Maureen Leonard, MD, is looking for 500 newborns at risk for celiac disease. The third-year Mass General Hospital for Children (MGHfC) Pediatric Gastroenterology fellow is working with Alessio Fasano, MD, director of the Center for Celiac Research and division chief of Pediatric Gastroenterology and Nutrition at MGHfC.
Studying celiac’s infancy
Maureen Leonard, MD, is looking for 500 newborns at risk for celiac disease. The third-year Mass General Hospital for Children (MGHfC) Pediatric Gastroenterology fellow is working with Alessio Fasano, MD, director of the Center for Celiac Research and division chief of Pediatric Gastroenterology and Nutrition at MGHfC. They are part of a team that has designed a prospective, five-year study to understand the factors that contribute to the development of celiac disease. The multi-center, international study – Celiac Disease Genomic Environmental Microbiome and Metabolomic Study (CDGEMM) – is supported by the Celiac Program at Harvard Medical School, which includes MGHfC, Beth Israel Deaconess Medical Center and Boston Children’s Hospital.
What is the goal of the study?
We have several goals, but our primary goal is to identify and validate specific intestinal bacteria and metabolic profiles that might predict the onset of celiac disease in at-risk infants. By identifying these biomarkers, our long-term goal is to implement early interventions to prevent not only celiac disease, but also other autoimmune disorders that arise in childhood.
You are studying and recruiting infants. What are the benefits of researching babies?
By enrolling infants from zero to 6 months of age, we can examine factors occurring during gestation as well as early environmental exposures such as natural versus cesarean delivery, breastfeeding versus bottle, and antibiotic use. During an infant’s first few years of life, the intestinal microbiome – the vast collection of bacteria that live in our gut – develops alongside the immune system. By looking at the earliest development of an infant’s microbiome, we hope to eliminate many of the confounding factors that are present in an adult’s microbiome.
By following these infants for five years, we expect to learn which environmental factors – along with the infant’s specific genetic makeup – contribute to the development of a specific type of intestinal microbiome. Add this to the metabolites that the babies produce along with environmental factors, and we are looking at the total picture of what causes one infant to develop an autoimmune disorder, while another infant does not.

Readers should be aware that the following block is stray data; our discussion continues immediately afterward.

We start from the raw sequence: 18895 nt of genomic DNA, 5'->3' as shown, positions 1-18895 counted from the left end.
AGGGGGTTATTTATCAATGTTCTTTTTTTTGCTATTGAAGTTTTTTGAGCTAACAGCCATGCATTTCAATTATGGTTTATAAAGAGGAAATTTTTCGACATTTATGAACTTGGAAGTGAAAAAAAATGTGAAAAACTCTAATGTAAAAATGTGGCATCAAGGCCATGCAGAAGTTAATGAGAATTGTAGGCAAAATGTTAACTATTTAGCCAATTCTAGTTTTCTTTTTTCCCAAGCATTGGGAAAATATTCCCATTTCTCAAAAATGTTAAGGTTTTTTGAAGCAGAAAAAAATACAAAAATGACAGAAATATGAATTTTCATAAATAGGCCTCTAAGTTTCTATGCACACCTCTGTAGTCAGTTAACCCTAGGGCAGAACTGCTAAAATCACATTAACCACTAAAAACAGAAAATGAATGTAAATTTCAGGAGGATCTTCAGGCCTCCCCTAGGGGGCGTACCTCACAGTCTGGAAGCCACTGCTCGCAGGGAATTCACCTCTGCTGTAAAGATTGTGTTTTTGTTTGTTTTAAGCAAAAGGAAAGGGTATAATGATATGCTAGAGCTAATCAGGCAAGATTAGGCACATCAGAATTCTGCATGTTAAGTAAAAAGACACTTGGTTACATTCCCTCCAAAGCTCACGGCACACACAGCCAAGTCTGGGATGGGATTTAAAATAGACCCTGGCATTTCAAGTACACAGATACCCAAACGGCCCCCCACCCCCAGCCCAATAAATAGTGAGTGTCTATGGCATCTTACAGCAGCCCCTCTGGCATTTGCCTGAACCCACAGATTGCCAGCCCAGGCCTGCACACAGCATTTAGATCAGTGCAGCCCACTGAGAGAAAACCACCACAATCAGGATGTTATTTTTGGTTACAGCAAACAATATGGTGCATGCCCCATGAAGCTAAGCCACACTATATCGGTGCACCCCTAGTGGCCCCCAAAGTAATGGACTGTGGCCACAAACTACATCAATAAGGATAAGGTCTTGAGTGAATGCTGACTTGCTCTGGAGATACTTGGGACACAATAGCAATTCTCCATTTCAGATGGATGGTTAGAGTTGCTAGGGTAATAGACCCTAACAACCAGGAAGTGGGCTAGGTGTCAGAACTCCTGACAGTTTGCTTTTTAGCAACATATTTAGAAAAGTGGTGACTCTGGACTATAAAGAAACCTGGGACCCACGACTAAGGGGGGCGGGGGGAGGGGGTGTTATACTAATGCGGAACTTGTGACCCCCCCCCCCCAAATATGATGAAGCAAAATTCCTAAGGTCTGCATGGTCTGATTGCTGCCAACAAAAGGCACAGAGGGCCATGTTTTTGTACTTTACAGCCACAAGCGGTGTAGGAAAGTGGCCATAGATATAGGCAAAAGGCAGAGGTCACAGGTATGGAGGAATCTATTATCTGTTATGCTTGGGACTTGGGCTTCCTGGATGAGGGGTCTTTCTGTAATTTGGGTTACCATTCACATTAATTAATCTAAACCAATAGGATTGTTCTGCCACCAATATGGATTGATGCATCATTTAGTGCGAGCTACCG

Why is this important now?
Similar to other autoimmune diseases, the prevalence of celiac disease, which can affect individuals at any age, has been rapidly increasing. Approximately 1 in 100 people have celiac disease, but many are undiagnosed due to varying clinical presentations with nonspecific symptoms. Celiac disease is a unique model to study autoimmunity. Not only have we identified the genetic markers, we can also measure the auto antibodies produced – but most important of all we know that the triggering factor is gluten. We also have sophisticated tools to study the genomic and microbiotic factors that might contribute to its development. Finally, the study results could be applicable to autoimmune disease in general.
How does the study work?
The infants eligible for enrollment must have a first-degree relative (mother, father or sibling) with celiac disease. They must be exclusively bottle or breastfed with no solid food. Since this is such a demanding time for new parents, we have designed the study to make it easy to participate. Parents can return questionnaires via email; send stool samples in the mail; and blood can be drawn at the infant’s primary care physician visits. All the materials are mailed to the participant at no cost. This means that the participants could live anywhere in U.S. or around the world and be a part of this extremely valuable study.
For more information about the CDGEMM study, visit www.cdgemm.org or email email@example.com.
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